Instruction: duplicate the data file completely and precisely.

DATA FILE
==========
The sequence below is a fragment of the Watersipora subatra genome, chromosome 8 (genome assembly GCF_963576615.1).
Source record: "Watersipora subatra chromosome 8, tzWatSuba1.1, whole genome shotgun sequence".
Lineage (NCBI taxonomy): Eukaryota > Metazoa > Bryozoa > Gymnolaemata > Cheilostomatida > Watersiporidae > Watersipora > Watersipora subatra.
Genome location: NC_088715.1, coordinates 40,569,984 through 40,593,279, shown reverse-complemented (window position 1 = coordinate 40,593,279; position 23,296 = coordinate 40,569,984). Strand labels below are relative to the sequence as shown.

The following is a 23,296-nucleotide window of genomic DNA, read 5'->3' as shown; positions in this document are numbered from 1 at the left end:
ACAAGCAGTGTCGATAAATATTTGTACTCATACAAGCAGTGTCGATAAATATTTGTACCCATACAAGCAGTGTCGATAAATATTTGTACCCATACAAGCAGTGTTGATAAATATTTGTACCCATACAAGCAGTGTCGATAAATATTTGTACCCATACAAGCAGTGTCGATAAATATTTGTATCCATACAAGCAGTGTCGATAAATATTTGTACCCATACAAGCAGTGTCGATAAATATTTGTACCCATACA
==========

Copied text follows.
The sequence below is a fragment of the Watersipora subatra genome, chromosome 8 (genome assembly GCF_963576615.1).
Source record: "Watersipora subatra chromosome 8, tzWatSuba1.1, whole genome shotgun sequence".
Lineage (NCBI taxonomy): Eukaryota > Metazoa > Bryozoa > Gymnolaemata > Cheilostomatida > Watersiporidae > Watersipora > Watersipora subatra.
Genome location: NC_088715.1, coordinates 40,569,984 through 40,593,279, shown reverse-complemented (window position 1 = coordinate 40,593,279; position 23,296 = coordinate 40,569,984). Strand labels below are relative to the sequence as shown.

The following is a 23,296-nucleotide window of genomic DNA, read 5'->3' as shown; positions in this document are numbered from 1 at the left end:
ACAAGCAGTGTCGATAAATATTTGTACTCATACAAGCAGTGTCGATAAATATTTGTACCCATACAAGCAGTGTCGATAAATATTTGTACCCATACAAGCAGTGTTGATAAATATTTGTACCCATACAAGCAGTGTCGATAAATATTTGTACCCATACAAGCAGTGTCGATAAATATTTGTATCCATACAAGCAGTGTCGATAAATATTTGTACCCATACAAGCAGTGTCGATAAATATTTGTACCCATACA